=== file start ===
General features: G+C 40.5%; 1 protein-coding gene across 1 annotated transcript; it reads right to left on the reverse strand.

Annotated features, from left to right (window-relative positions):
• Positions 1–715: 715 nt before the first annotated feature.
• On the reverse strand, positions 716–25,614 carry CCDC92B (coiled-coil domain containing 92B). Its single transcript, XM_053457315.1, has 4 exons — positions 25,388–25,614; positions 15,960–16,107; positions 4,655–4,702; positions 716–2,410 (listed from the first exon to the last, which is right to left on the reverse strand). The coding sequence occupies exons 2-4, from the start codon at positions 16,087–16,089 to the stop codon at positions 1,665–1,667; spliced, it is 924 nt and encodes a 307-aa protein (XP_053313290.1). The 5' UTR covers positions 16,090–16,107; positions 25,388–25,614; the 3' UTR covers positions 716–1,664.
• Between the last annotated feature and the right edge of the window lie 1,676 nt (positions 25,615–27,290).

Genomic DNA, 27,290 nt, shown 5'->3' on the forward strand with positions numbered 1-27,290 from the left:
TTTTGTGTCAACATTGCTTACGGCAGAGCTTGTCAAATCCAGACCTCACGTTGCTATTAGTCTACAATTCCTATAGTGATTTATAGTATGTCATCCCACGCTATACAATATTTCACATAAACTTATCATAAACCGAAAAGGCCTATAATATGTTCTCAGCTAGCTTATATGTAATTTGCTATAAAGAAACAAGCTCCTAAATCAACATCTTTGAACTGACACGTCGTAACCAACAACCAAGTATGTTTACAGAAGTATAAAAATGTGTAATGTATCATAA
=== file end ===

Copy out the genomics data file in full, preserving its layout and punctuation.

General features: G+C 40.5%; 1 protein-coding gene across 1 annotated transcript; it reads right to left on the reverse strand.

Annotated features, from left to right (window-relative positions):
• Positions 1–715: 715 nt before the first annotated feature.
• On the reverse strand, positions 716–25,614 carry CCDC92B (coiled-coil domain containing 92B). Its single transcript, XM_053457315.1, has 4 exons — positions 25,388–25,614; positions 15,960–16,107; positions 4,655–4,702; positions 716–2,410 (listed from the first exon to the last, which is right to left on the reverse strand). The coding sequence occupies exons 2-4, from the start codon at positions 16,087–16,089 to the stop codon at positions 1,665–1,667; spliced, it is 924 nt and encodes a 307-aa protein (XP_053313290.1). The 5' UTR covers positions 16,090–16,107; positions 25,388–25,614; the 3' UTR covers positions 716–1,664.
• Between the last annotated feature and the right edge of the window lie 1,676 nt (positions 25,615–27,290).

Genomic DNA, 27,290 nt, shown 5'->3' on the forward strand with positions numbered 1-27,290 from the left:
TTTTGTGTCAACATTGCTTACGGCAGAGCTTGTCAAATCCAGACCTCACGTTGCTATTAGTCTACAATTCCTATAGTGATTTATAGTATGTCATCCCACGCTATACAATATTTCACATAAACTTATCATAAACCGAAAAGGCCTATAATATGTTCTCAGCTAGCTTATATGTAATTTGCTATAAAGAAACAAGCTCCTAAATCAACATCTTTGAACTGACACGTCGTAACCAACAACCAAGTATGTTTACAGAAGTATAAAAATGTGTAATGTATCATAA